The monthly technology column featuring timely tech trends, tips and updates.
Compiled by Bill Beggs Jr.
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Webster University To
Enhance Learning with iTunes U
Webster University is releasing educational material via iTunes U, a content distribution system that makes audio and video content from lectures, interviews, audio books and more, available to students online for free.
Users can download the content to their Mac or PC, transfer the information to their iPod or MP3 player.
Initially, offerings include the School of Business and TechnologyÕs "Success to Signif-icance" speakers series, author interviews from the school's BizTalk Book Club, and select speeches. Plans are to include faculty lectures, guest teaching appearances and events from Webster and its five colleges and campuses worldwide.
Akermin’s Biofuel Cell Prototype Available for Testing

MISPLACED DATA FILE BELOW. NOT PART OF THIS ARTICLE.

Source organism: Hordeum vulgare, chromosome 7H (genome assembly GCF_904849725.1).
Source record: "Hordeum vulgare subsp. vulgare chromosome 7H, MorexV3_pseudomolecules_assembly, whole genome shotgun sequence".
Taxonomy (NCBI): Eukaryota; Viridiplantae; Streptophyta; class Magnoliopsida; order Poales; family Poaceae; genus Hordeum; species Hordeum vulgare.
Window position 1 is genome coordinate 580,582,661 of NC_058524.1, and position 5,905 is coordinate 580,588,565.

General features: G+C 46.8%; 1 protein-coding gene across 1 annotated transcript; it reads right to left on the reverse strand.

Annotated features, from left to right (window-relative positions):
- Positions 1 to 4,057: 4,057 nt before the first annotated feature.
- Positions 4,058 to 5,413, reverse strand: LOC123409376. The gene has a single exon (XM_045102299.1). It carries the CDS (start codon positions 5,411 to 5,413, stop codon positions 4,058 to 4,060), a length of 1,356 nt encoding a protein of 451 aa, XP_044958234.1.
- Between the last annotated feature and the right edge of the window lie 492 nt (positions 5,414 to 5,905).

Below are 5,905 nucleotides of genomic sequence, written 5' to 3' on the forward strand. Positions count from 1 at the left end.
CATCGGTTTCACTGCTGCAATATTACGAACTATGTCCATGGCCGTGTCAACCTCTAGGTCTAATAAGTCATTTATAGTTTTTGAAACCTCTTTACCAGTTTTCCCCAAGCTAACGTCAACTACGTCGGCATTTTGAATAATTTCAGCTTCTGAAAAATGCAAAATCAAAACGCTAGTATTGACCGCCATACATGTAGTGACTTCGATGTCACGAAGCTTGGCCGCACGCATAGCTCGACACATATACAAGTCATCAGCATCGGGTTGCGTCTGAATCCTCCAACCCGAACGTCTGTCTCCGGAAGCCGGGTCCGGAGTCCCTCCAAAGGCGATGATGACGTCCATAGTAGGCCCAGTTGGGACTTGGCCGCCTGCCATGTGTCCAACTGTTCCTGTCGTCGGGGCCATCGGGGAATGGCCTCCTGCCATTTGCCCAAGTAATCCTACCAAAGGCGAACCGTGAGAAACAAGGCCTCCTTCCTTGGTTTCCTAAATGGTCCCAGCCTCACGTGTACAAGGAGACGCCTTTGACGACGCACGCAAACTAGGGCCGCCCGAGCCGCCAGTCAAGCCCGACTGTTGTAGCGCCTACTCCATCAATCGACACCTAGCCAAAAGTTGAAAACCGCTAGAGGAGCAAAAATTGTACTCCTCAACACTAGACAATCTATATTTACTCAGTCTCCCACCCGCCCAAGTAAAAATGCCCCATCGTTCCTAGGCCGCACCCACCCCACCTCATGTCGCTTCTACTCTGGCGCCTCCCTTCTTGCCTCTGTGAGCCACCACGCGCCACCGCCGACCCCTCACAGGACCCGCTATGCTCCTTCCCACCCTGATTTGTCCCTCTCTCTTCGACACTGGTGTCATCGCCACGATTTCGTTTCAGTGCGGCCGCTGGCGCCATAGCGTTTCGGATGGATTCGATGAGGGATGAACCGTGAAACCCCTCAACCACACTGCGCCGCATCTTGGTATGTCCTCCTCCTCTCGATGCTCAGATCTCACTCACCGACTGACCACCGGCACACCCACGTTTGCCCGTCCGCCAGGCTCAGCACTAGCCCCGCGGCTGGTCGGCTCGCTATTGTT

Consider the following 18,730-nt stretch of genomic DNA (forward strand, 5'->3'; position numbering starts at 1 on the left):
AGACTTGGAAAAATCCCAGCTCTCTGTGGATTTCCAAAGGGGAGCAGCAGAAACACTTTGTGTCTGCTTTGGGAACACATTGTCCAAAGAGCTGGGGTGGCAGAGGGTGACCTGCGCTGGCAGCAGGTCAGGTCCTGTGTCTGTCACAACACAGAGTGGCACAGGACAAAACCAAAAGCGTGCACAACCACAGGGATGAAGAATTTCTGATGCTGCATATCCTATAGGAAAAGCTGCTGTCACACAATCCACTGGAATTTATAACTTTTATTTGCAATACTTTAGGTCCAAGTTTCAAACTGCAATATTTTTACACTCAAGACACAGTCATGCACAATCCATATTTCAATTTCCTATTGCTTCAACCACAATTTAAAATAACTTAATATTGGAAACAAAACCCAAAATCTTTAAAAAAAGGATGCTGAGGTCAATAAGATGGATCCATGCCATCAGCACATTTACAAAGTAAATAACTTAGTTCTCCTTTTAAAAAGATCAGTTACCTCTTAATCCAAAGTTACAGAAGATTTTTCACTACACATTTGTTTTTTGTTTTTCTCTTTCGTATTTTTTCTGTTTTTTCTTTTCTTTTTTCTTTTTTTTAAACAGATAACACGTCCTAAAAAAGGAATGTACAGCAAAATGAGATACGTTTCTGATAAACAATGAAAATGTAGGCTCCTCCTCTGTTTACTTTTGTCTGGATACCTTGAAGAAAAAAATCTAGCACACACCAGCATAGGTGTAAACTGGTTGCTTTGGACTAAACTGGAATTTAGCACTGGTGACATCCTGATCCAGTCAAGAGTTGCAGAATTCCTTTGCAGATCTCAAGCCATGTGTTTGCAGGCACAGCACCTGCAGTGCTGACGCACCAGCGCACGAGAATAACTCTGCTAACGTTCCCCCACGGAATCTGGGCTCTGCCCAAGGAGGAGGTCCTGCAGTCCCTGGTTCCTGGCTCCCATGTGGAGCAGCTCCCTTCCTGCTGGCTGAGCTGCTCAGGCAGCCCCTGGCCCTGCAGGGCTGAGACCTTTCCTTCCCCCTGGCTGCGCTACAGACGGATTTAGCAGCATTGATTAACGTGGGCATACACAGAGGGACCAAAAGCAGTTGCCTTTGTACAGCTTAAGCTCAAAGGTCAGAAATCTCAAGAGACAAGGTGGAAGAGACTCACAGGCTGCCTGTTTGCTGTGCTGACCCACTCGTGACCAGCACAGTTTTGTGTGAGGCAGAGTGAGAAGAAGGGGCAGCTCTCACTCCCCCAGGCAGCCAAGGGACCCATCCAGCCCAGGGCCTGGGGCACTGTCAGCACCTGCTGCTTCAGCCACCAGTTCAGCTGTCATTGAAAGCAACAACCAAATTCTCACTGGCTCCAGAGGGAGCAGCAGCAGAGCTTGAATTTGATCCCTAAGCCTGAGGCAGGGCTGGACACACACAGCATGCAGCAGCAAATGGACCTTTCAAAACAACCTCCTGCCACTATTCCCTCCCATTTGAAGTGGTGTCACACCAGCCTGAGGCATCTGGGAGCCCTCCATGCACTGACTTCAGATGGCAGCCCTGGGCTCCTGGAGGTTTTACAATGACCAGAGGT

Akermin Inc. has developed the prototype of a biofuel cell that provides higher energy density at a lower cost than batteries
and traditional direct methanol fuel cells. Renewable organic
fuels are converted into electricity by a process which is inherently more efficient than conventional methods of portable power
generation. Operating on methanol, this prototype delivers longer device runtime.
This prototype serves to demonstrate the viability of biofuel cell technology and delivers 3-volt and up to 1 watt pulse demand capability. The cell is approximately the size of two D-cell batteries. Akermin is developing units of 3 to 5 watts.
Asoyia Secures Venture Capital
from Prolog, LSP
Asoyia has finalized an agreement with Prolog and another venture capital firm, securing $4 million to expand marketing, research and development of its ULTRA low linolenic, trans fat-free soybean products. Asoyia is developing soybean oils with a
high level of stability and zero trans fats.
St. Louis-based Prolog Ventures led the round and was joined by LSP (Life Science Partners) of Boston.
Iowa-based Asoyia's soybeans keep the oil fresh and shelf-stable for two to three times longer than conventional oils, thus eliminating the need for hydrogenation, which creates trans fat. The FDA began requiring trans fat labeling on all packaged foods in 2006,
fueling the food industry's demand for a viable non-hydrogenated oil alternative.